As he heads to a markup Wednesday, House Financial Services Chairman Barney Frank has tweaked his proposal allowing the Federal Housing Administration to refinance up to $300 billion in new guarantees for subprime loans at risk of default.
Frank made minor changes to his bill that would help between 1 million to 2 million borrowers whose loans are scheduled to reset to a higher rate or owe much more than the house is worth.
He estimates the cost to be less than $6 billion for the proposal because FHA would recapture funds through borrower fees and home price appreciation.
Under the Frank bill, lenders would first have to write down the mortgages to make them more affordable to no more than 85 percent of the home’s value. A Senate companion bill puts the level at 87 percent.
In exchange, the lender would be paid from proceeds of the new FHA loan with no additional credit exposure to the borrower. The FHA would provide mortgage insurance on the new loan.
Borrowers would have to have a debt-to-income ratio of 35 percent as of March 1 to qualify. Previously, the level was at 40 percent. The Senate bill does not set such a standard.
The Bush administration had expressed concern with a provision that would have allowed refinancing through an auction process for bulk purchases, saying the federal government does not need a new entity to play such a role that the FHA is attempting to do administratively on a more limited basis. The Senate had similar language.
The revised Frank bill would require the Federal Reserve to conduct a study on the need for an auction mechanism and report back within 60 days.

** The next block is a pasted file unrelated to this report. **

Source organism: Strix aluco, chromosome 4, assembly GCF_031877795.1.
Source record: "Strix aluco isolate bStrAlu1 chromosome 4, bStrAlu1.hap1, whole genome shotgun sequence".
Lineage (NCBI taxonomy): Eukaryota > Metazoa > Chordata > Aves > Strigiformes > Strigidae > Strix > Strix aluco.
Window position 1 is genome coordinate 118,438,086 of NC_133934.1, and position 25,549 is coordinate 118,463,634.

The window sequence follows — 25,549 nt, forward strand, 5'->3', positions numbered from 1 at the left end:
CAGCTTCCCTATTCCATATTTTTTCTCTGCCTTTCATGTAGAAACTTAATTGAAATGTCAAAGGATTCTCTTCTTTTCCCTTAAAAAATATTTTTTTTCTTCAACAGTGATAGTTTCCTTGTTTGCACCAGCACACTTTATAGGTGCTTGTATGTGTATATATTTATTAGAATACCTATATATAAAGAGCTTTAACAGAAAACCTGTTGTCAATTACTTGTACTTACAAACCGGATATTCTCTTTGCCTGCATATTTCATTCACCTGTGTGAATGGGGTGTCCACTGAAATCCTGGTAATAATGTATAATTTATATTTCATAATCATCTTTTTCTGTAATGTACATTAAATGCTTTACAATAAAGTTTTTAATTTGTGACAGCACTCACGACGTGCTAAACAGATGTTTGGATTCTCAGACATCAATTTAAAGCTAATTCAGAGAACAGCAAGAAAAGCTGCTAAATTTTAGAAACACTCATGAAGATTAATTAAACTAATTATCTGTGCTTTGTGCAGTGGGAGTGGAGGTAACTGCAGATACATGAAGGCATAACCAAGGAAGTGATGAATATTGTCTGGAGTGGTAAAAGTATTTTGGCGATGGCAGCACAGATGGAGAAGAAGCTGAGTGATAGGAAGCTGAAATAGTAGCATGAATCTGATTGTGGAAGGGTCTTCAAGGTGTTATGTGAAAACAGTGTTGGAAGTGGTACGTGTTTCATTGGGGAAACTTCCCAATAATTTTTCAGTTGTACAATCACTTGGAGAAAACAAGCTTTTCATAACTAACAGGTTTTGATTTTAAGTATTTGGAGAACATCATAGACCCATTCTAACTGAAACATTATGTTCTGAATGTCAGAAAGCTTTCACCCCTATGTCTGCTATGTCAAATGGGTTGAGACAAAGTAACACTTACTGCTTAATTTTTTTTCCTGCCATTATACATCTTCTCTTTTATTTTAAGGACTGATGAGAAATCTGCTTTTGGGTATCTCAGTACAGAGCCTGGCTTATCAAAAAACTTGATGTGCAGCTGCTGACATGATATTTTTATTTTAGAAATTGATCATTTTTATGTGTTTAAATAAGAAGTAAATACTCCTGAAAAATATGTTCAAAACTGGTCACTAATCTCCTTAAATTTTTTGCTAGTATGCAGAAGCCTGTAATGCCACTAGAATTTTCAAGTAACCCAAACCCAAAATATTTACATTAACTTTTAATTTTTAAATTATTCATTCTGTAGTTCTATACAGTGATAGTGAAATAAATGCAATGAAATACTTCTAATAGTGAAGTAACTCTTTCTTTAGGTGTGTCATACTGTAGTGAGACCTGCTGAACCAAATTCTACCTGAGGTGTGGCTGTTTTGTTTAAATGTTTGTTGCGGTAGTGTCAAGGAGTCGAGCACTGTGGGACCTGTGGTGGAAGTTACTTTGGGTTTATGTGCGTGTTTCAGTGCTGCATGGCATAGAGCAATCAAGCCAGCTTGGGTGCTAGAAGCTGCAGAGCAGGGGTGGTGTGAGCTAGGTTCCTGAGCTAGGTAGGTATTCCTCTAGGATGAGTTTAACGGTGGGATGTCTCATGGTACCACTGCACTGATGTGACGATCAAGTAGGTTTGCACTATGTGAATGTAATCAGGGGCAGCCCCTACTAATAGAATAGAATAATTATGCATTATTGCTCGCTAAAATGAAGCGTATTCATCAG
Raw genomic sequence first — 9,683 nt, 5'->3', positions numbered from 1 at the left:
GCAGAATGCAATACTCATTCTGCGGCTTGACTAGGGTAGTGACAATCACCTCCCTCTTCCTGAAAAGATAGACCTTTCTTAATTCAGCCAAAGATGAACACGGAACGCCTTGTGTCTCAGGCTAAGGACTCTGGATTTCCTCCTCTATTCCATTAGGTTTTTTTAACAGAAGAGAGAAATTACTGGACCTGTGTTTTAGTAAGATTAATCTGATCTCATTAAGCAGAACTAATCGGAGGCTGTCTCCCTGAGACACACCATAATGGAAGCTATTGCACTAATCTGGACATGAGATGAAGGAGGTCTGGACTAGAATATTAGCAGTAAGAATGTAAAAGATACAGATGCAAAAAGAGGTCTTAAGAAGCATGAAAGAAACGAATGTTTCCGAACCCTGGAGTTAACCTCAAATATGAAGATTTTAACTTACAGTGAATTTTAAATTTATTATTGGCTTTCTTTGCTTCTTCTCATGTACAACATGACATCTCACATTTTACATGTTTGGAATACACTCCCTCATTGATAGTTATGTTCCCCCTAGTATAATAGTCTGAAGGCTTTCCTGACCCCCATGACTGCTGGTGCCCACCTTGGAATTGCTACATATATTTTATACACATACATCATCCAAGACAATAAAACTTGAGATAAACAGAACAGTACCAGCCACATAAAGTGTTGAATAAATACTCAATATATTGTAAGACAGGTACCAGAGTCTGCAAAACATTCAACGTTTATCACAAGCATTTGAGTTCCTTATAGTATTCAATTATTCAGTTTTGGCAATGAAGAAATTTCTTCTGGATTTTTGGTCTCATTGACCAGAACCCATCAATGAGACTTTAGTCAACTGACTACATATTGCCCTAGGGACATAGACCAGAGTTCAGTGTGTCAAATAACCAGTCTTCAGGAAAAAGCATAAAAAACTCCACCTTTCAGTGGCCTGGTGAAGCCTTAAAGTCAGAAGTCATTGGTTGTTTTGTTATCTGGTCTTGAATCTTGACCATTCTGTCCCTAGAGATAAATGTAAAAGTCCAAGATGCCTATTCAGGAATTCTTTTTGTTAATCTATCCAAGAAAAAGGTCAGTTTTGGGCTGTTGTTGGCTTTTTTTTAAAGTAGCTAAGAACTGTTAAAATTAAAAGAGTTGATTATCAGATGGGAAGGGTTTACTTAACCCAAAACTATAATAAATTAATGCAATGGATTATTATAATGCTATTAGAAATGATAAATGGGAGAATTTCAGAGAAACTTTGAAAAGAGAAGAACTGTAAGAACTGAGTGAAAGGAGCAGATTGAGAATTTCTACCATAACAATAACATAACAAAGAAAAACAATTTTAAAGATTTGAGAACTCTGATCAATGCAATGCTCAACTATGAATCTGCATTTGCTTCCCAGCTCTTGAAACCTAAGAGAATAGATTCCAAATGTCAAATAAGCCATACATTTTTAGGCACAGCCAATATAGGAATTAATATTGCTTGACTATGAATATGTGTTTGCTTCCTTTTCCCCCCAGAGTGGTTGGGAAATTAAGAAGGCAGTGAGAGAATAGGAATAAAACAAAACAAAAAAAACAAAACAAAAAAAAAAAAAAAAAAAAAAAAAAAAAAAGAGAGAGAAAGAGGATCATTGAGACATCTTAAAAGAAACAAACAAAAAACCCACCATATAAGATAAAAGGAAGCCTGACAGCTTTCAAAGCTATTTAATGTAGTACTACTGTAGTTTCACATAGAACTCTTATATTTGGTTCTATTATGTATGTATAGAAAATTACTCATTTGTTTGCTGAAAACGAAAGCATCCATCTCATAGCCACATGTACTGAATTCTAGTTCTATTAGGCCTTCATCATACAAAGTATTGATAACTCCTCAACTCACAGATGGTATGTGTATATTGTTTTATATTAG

Frank split into another measure a program that would provide $15 billion in loans and grants to cities and states to purchase and rehabilitate foreclosed homes so they could be bought or rented to needy families.
The bills are expected to be part of a housing-stimulus package the House will take up within a month. It will also include an $11 billion tax package.
House Speaker Pelosi said Thursday that a measure that would allow a bankruptcy judge to reduce the amount owed on a foreclosed house to its actual market value faces long odds because of its rejection by the Senate.
Banks have led opposition against a bill by Senate Majority Whip Durbin that would allow judges to change the terms of a mortgage in foreclosure, arguing investors would be reluctant to fund home loans if they were not guaranteed a specific rate of return. The Senate tabled the Durbin measure, 58-36, during debate this month on a housing-stimulus package.
The House Judiciary Committee approved a similar measure by Rep. Brad Miller, D-N.C., in December. It has languished without the support of the Blue Dog Coalition and Frank said he does not think the bill could clear Congress.
“It clearly does not have any good prospects in the United States Senate,” Pelosi said. “And so, whether it is on this [House] bill or not, it’s something I think we have to keep educating members about, because it’s very, very important.”
This article appears in the April 19, 2008, edition of NJ Daily.